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London lifeboat crew stand guard as man risks life climbing Tower Bridge

Lifeboats News Release

A London lifeboat crew was involved in a two-hour standoff between police and a man who had climbed part of Tower Bridge, in the early hours of this morning (22 June).

The crew from the Royal National Lifeboat Institution’s Tower lifeboat station were requested to launch just after 2am and stand guard beneath the famous landmark, after a man was spotted walking up and down its curved suspension supports.

Fearing he might fall or deliberately jump into the River Thames below, the lifeboat crew were on scene until 4am, when they were stood down by London Coastguard and returned to Tower RNLI Lifeboat Station near to Waterloo Bridge.

A spokesman for the lifesaving charity said: ‘We received a request from London Coastguard to launch the lifeboat at 2.04am this morning, amid reports that a man was walking along the handrail of Tower Bridge. We launched at 2.05am and were on scene within minutes.

‘When we arrived what we actually saw was a man walking up and down the curved suspension supports of Tower Bridge.’

The crew said the man walked up and down several times and, over the course of the next hour and 55 minutes, he alternated between standing, walking and sitting. He even paused on several occasions to smoke a cigarette.

Two Marine Police boats were in attendance while further police arrived by road as the incident unfolded.

‘Obviously we were very concerned this man might fall or even jump into the River Thames, which can be very dangerous,’ said the lifeboat spokesman. ‘The river water is cold, it can have very strong currents because it is tidal, and there can be unseen dangers beneath the water at high tide. We were asked to stand guard below so we could react and hopefully pull him to safety should he end up in the water.’

However, the lifeboat crew were stood down at 4am and later received word that the man had descended from the bridge, to be met by police and an ambulance crew.

Adam Robson, RNLI Community Incident Reduction Manager for the RNLI, said: ‘We have no idea why this gentleman decided to climb up onto Tower Bridge like he did, but it was certainly very risky.

‘It’s exactly the kind of activity we encourage people not to do as part of our national Respect the Water campaign, an RNLI drowning prevention drive currently being run. The campaign is targeted particularly at men aged 16 to 39 years, because more than two thirds of the 190 people that die around the British and Irish coasts each year are men*. This man was believed to be in his early 30s, so in the wake of that we would reiterate our message to people to be careful, and respect the water.’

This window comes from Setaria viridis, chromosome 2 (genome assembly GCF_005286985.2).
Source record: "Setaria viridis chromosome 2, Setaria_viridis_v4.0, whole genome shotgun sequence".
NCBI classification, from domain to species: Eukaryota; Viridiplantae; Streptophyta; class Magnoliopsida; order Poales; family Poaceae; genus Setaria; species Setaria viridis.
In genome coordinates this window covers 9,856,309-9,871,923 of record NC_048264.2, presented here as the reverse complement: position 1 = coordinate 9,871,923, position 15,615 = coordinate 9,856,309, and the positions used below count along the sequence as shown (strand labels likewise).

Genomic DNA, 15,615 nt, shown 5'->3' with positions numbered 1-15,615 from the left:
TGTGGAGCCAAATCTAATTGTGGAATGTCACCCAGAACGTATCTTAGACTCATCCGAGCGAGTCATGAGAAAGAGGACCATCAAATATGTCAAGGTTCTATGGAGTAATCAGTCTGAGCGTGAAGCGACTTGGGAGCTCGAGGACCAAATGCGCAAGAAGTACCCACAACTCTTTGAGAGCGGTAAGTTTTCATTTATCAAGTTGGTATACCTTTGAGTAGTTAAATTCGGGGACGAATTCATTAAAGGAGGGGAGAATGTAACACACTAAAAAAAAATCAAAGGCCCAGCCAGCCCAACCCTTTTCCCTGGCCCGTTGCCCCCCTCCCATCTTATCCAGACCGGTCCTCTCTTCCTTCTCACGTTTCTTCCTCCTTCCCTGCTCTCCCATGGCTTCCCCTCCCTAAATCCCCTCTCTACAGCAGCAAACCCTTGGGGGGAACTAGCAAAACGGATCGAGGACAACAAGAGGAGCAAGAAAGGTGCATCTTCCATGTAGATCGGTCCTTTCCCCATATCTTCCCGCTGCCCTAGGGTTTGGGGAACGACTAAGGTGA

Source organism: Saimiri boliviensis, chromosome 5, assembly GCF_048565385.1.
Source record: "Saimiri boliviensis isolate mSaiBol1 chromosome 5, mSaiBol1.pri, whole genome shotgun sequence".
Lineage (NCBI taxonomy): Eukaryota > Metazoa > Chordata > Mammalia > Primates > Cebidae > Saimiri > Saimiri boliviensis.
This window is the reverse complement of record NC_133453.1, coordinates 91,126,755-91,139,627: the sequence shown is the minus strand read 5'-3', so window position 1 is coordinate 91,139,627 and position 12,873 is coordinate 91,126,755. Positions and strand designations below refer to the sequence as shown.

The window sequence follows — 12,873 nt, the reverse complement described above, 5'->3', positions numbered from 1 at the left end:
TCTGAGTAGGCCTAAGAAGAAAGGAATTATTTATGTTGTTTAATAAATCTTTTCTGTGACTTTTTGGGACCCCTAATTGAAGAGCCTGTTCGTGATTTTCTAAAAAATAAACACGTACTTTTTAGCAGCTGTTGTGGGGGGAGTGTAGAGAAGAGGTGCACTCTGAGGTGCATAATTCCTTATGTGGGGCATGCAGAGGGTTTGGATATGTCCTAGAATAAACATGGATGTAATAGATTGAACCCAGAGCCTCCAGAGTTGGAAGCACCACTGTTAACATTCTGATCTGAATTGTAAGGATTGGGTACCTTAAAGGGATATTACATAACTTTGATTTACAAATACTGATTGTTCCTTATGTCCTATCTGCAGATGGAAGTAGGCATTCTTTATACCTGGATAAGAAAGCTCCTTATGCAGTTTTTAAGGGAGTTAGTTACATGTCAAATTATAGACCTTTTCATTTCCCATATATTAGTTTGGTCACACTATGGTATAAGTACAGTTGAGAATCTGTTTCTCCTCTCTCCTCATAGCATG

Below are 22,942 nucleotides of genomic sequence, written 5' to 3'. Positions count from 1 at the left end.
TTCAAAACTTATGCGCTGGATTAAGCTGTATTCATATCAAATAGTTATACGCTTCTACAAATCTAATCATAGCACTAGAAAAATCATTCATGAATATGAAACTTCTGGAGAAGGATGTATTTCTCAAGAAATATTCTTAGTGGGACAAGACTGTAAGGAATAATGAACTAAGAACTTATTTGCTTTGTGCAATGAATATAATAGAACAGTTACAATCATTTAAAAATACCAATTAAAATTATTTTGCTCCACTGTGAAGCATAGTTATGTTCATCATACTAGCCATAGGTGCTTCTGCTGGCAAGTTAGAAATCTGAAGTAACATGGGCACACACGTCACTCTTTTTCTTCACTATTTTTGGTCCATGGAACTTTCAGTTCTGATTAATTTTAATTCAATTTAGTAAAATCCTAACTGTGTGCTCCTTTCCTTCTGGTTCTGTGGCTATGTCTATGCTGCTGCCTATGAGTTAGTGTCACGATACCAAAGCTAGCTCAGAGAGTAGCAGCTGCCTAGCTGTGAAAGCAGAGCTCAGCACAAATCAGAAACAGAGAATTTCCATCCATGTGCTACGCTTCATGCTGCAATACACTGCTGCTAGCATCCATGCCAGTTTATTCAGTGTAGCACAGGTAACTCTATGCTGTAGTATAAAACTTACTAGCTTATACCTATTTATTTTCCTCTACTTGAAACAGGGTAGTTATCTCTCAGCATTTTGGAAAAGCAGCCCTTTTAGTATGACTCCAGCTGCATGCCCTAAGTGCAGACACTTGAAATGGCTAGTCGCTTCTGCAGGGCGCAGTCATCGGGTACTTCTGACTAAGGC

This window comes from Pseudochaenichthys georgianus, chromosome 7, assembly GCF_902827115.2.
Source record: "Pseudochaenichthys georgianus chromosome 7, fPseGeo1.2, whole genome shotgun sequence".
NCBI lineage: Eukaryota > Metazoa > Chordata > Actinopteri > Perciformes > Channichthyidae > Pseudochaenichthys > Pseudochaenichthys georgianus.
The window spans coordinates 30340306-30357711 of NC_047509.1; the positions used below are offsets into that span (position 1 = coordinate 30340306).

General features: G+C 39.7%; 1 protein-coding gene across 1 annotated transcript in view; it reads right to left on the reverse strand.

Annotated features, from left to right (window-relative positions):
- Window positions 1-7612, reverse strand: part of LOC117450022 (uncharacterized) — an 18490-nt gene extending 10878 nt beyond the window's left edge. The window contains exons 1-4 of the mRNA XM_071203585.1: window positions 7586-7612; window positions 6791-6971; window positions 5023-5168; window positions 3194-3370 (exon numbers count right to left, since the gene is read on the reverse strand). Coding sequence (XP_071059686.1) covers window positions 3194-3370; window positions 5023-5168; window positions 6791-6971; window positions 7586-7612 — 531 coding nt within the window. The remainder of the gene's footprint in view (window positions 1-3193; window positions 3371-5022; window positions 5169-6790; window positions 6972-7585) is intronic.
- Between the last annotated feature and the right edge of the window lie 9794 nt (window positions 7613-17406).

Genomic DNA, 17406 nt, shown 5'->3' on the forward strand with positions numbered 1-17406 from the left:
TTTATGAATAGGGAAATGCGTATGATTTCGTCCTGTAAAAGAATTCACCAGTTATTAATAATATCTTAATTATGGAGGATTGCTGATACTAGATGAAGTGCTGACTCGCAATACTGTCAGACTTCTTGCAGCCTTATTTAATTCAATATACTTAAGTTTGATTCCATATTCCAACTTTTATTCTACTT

To find out more about the Respect the water campaign visit RNLI.org/RespectTheWater 


Notes to Editors
• Provisional coastal fatality data taken from the National Water Safety Forum’s Water Incident Database (WAID) 2011–2015. The figures quoted are for water-related fatalities from accidents and natural causes in UK tidal waters.

RNLI media contacts
• Tim Ash, RNLI Public Relations Manager (London/East/South East) on 0207 6207426, 07785 296252  tim_ash@rnli.org.uk
• For enquiries outside normal business hours, contact the RNLI duty press officer on 01202 336789

Key facts about the RNLI

The Royal National Lifeboat Institution is the charity that saves lives at sea. Our volunteers provide a 24-hour search and rescue service in the United Kingdom and Ireland from 238 lifeboat stations, including four along the River Thames and inland lifeboat stations at Loch Ness, Lough Derg, Enniskillen and Lough Ree. Additionally the RNLI has more than 1,000 lifeguards on over 240 beaches around the UK and operates a specialist flood rescue team, which can respond anywhere across the UK and Ireland when inland flooding puts lives at risk.

The RNLI relies on public donations and legacies to maintain its rescue service. As a charity it is separate from, but works alongside, government-controlled and funded coastguard services. Since the RNLI was founded in 1824 our lifeboat crews and lifeguards have saved at least 140,000 lives. Volunteers make up 95% of the charity, including 4,600 volunteer lifeboat crew members and 3,000 volunteer shore crew. Additionally, tens of thousands of other dedicated volunteers raise funds and awareness, give safety advice, and help in our museums, shops and offices.

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The RNLI is a charity registered in England and Wales (209603) and Scotland (SC037736). Charity number 20003326 in the Republic of Ireland

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